Thursday, April 30, 2009

But what happens when you enter the sequence into the FTL computer?

The WHO set their Swine Flu phasers to Def-Con 5 yesterday, while encouraging everyone to keep calm and carry on.  That is now significantly easier to do, thanks to a piece of music composed by Stephan Zielinski. Its name? "Swine Flu Hemagglutinin":

Swine flu has been sequenced.  More out of curiosity than anything else, I wrote code to translate a key gene into a piece of ambient music. The algorithm I used is a bit complicated, but just in case you’re curious: since the gene is expressed as a surface protein antibodies can sense, it’s considered as a string of amino acids.  Each beat corresponds to one amino acid, and the piece is in 3/4 time, so each six measures would correspond to five turns around the alpha structure.  (I’m weaseling because I haven’t the foggiest idea how the protein actually gets folded.)  Amino acids with side chains that are neither aromatic not aliphatic control the piano and organ: the nine non-hydrophobics the piano, and the four hydrophobics the organ. The three amino acids with aliphatic side chains control the low synthesizer, while the four with aromatics control the percussion.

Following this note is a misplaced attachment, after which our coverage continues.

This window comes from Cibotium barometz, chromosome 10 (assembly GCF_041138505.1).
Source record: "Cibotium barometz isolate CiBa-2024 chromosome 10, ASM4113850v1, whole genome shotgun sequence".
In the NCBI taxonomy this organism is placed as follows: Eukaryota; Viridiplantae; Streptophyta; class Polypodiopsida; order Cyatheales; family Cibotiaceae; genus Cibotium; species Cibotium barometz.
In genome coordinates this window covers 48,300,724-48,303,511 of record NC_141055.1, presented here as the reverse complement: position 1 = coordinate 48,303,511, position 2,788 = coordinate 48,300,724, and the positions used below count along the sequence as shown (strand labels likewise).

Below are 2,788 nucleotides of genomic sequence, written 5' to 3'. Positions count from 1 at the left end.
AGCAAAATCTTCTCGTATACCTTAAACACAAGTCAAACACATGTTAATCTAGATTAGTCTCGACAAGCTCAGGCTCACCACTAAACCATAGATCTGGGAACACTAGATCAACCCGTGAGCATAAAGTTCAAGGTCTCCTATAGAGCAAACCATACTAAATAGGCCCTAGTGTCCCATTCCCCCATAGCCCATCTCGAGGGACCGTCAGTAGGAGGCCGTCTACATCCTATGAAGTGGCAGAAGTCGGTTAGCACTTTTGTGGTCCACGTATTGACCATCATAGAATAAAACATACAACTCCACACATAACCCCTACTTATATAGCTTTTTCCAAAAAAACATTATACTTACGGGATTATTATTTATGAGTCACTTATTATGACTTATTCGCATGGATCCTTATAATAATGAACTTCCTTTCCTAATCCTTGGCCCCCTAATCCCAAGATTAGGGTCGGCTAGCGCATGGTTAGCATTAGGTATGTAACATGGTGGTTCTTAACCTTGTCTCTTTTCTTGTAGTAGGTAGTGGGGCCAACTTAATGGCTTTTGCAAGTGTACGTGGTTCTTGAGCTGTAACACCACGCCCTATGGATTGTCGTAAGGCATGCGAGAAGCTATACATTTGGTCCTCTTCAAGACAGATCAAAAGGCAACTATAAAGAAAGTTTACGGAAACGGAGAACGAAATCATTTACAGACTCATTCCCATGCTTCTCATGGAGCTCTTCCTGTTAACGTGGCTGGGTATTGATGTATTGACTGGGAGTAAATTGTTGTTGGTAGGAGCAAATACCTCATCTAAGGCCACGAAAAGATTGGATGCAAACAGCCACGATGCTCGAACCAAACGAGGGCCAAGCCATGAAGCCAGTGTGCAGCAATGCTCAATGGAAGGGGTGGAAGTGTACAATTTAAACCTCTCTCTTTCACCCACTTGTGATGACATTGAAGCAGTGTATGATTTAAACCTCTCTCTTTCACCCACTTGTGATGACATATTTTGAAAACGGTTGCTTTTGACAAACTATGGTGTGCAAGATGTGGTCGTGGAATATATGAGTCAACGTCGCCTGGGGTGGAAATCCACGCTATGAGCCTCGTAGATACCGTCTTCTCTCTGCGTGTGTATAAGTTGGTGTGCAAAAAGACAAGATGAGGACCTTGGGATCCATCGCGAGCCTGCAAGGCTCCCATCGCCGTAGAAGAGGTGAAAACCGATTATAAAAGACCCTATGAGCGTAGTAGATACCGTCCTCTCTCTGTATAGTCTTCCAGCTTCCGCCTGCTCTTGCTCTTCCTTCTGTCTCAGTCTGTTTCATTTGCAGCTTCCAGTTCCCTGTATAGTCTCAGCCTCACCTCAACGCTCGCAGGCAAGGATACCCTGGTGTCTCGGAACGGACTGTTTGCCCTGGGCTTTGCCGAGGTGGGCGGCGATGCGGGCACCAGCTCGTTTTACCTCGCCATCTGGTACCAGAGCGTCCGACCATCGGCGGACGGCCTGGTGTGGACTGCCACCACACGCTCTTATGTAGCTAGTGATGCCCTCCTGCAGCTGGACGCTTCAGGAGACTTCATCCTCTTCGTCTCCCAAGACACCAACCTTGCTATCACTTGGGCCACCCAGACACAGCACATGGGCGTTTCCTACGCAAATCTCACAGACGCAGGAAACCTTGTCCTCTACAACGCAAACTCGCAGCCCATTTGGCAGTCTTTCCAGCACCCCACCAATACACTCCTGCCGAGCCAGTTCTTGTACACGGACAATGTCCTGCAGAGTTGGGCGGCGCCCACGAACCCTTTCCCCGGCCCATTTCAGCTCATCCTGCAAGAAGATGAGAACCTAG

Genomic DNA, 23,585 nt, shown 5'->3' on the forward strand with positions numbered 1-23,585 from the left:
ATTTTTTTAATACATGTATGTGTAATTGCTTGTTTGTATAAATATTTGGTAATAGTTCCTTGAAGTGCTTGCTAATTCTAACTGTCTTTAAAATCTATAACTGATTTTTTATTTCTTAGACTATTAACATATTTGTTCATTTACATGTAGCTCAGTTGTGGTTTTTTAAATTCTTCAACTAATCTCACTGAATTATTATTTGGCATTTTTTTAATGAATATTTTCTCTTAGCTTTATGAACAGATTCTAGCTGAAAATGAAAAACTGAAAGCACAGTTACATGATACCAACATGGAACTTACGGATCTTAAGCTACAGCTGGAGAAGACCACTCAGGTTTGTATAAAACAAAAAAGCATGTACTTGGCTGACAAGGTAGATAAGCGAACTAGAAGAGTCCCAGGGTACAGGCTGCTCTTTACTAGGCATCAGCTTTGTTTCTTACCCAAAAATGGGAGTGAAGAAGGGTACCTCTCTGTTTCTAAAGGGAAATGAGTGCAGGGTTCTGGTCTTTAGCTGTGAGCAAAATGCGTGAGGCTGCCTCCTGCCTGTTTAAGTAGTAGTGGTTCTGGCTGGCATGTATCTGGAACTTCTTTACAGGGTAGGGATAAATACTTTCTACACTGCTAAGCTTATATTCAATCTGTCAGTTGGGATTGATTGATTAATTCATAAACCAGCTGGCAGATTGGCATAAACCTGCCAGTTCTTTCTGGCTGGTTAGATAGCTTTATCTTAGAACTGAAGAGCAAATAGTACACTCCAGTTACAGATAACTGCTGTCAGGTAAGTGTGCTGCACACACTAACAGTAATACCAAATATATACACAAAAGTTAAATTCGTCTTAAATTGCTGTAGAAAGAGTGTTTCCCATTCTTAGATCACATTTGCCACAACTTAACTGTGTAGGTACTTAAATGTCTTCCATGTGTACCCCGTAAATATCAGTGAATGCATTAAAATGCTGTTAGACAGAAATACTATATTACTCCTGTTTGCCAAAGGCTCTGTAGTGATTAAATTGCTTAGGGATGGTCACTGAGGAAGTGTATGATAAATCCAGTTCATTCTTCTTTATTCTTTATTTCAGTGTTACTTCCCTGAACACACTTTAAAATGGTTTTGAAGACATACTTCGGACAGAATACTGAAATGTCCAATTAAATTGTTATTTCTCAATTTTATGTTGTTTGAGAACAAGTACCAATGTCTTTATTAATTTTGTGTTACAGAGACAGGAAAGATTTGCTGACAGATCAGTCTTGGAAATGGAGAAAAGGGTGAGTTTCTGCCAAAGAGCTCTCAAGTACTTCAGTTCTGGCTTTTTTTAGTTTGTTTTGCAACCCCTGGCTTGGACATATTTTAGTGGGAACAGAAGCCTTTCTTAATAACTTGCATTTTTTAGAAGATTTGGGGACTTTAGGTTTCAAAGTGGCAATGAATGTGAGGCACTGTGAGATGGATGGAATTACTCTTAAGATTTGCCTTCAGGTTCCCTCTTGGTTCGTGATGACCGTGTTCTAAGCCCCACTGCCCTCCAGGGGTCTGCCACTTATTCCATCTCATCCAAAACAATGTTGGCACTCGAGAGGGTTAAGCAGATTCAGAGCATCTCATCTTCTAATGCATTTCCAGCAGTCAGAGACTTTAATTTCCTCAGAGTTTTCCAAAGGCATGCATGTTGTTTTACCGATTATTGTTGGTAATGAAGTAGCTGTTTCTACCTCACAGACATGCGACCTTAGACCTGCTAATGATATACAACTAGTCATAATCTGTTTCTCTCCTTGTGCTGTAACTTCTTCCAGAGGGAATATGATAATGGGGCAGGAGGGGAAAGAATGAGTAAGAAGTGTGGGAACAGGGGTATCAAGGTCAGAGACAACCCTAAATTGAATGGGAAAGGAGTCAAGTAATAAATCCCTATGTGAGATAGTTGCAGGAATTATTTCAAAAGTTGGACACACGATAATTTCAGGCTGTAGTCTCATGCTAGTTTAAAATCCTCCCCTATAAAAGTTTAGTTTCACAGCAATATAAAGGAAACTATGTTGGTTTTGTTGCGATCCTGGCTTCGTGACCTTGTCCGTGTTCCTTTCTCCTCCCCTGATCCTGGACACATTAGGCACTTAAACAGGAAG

You can download the song at Stephan's website here. It's a soothing bit of ambient electronica, perfect for staving off that rising sense of panic.  

photo: Colorized transmission electron micrograph depicting the A/New Jersey/76 (Hsw1N1) virus, while in the virus’ first developmental passage through a chicken egg. This is an H1N1 strain of influenza A. (Credit: Dr. E. Palmer; R.E. Bates)


0 sugar rushes:

Post a Comment